The Critters of the 79th New York, “Highlanders”

John Hartwell

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From: William Todd, The Seventy-ninth Highlanders, New York Volunteers in the War of Rebellion, 1861-1865 (1886), pp. 126-7:

"A history of the regiment would be incomplete without a notice of some of the ‘pets.’ ‘Tip’ was known throughout the whole brigade; he was a dog, born at Beaufort, and served out the three years term of the regiment, returning with us to New York in 1864. His name was suggested by a peculiarity in his caudal appendage. Of course he belonged to the drum corps, and his special owner, Samo, loved him ‘like a verra brither.’

“‘Tip’ was familiar with the members of the regiment, all of whom made friends with him, but he could never be induced to extend his friendship to the Michiganders he drew the line at the Highlanders. Quite frequently, during our subsequent campaigns in Virginia, Kentucky, Mississippi and Tennessee, Tip did good service in the foraging line, and many a pig, sheep and chicken was brought to the mess kettles through his agency. During dress-parade he would accompany the band and drum corps, as they marched down the line, walking as demurely as the oldest veteran, and on the return, when the corps played a quick-step, his own gait denoted that he was as well versed in the cadence step as any of the musicians.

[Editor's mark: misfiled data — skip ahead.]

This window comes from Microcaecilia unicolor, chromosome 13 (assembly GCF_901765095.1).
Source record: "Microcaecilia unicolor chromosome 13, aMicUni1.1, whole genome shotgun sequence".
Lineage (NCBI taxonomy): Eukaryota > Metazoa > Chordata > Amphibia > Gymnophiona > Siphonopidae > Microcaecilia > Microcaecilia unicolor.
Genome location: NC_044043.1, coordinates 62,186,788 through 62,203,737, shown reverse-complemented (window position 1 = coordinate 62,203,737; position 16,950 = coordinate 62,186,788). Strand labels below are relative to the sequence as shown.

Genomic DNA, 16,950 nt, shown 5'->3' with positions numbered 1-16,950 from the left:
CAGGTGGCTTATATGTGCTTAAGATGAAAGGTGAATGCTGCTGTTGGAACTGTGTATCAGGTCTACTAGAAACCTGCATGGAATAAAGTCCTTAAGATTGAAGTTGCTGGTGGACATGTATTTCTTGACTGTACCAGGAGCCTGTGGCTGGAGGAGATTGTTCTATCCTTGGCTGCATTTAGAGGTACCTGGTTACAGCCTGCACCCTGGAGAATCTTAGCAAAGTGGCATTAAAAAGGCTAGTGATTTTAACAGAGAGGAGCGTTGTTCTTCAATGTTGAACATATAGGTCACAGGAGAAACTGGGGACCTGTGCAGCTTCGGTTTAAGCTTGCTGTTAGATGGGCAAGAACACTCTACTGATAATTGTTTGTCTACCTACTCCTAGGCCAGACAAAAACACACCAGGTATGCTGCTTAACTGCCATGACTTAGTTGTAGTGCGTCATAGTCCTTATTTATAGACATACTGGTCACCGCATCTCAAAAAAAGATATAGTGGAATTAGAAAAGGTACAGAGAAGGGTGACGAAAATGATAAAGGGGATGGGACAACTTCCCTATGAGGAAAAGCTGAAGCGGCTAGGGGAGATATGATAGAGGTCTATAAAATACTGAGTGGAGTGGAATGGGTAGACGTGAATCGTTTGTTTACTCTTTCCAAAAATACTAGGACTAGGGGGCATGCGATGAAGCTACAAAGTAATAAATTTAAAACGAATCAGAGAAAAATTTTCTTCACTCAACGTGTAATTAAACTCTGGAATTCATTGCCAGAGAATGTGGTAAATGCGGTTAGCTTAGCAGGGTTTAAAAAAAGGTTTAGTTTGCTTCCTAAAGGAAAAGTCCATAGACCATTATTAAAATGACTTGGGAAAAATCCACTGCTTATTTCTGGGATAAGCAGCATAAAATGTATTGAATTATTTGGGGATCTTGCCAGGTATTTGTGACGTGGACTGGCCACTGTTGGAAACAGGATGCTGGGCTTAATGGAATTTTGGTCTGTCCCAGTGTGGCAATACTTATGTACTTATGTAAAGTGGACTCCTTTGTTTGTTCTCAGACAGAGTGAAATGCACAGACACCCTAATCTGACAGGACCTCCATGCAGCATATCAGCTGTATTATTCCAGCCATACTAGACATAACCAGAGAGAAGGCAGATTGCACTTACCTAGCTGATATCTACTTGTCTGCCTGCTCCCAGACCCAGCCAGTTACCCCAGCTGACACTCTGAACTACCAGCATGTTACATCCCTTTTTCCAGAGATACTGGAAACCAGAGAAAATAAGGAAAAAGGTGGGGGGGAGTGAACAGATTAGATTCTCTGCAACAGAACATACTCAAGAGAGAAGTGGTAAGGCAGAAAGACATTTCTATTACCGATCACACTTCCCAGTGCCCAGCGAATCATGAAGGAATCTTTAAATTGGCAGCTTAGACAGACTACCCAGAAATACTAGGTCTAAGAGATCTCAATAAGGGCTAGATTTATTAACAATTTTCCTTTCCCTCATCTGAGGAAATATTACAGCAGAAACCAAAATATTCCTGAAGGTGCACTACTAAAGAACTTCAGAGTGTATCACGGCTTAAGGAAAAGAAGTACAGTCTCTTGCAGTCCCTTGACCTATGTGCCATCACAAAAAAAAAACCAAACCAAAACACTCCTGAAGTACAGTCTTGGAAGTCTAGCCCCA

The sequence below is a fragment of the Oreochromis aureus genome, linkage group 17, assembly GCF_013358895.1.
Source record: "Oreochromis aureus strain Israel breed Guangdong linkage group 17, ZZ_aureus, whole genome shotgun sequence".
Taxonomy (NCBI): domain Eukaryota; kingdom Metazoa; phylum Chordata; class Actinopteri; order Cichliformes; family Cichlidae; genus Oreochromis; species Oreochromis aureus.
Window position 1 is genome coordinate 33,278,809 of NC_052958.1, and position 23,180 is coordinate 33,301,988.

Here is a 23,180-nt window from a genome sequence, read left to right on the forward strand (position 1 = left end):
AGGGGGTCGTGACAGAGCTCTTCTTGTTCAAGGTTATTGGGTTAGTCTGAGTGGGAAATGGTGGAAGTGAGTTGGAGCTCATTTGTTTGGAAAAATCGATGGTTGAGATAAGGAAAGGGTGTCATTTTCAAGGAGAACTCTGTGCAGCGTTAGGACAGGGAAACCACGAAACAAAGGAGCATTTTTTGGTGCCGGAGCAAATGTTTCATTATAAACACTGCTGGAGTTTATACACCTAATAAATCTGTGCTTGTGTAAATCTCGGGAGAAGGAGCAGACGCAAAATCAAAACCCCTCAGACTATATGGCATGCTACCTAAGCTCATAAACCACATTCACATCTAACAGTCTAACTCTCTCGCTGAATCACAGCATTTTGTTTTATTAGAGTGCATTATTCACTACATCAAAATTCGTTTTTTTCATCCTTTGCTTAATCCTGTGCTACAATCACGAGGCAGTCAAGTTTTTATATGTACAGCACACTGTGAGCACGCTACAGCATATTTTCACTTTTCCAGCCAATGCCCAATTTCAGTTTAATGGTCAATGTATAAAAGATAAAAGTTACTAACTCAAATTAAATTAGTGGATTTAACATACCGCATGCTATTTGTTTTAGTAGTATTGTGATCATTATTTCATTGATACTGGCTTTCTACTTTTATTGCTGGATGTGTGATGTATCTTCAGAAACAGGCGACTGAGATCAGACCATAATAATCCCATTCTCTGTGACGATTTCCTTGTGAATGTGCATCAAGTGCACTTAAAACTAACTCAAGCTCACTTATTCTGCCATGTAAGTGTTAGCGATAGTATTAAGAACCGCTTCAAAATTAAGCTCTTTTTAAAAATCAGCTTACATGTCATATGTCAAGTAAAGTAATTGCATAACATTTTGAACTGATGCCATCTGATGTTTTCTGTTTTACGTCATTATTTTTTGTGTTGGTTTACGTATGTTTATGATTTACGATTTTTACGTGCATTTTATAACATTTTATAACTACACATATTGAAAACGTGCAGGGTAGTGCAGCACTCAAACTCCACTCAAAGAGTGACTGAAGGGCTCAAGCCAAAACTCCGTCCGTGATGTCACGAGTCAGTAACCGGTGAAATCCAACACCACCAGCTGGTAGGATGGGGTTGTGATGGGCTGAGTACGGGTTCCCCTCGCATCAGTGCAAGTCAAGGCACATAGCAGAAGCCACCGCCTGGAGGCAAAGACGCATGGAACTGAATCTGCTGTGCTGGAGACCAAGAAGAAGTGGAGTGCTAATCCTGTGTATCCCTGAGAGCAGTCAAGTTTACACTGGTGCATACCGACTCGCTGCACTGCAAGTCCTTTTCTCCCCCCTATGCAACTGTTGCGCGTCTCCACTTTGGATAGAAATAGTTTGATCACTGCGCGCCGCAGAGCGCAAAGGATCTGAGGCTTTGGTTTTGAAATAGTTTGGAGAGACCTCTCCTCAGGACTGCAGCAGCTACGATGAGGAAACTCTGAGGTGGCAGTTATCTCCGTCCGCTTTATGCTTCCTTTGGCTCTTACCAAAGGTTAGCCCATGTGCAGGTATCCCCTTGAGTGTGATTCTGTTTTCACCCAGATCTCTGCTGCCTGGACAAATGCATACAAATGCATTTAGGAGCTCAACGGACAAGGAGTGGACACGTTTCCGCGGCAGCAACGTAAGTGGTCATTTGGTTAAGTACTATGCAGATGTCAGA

"’Major’ was another member of the canine race, also attached to the drum corps, and whose cognomen frequently led to amusing and laughable results. One day ‘Major’ was sunning himself in front of Major Morrison’s quarters, when that officer, accompanied by the new Major, Hagadorn, stepped from the tent; the story goes that at that moment some one of the corps from a tent called out ‘Major!’ when both officers, as well as the dog looked earnestly in the direction of the voice, each thinking for a moment that he was the party addressed. In order to officially seal ‘Major’ as one of the corps and to establish his identity in case he went astray, the picture of a drum covered one of his sides, and ‘D.C. 79‘ was painted on the other.

“Young alligators were also domesticated by some of the men; a family of owls occupied a cage near one of our tents, and were it not for the fact that the woods and fields were full of mocking birds who almost satiated us with their music, they too would doubtless have been numbered among our captive pets.”
 
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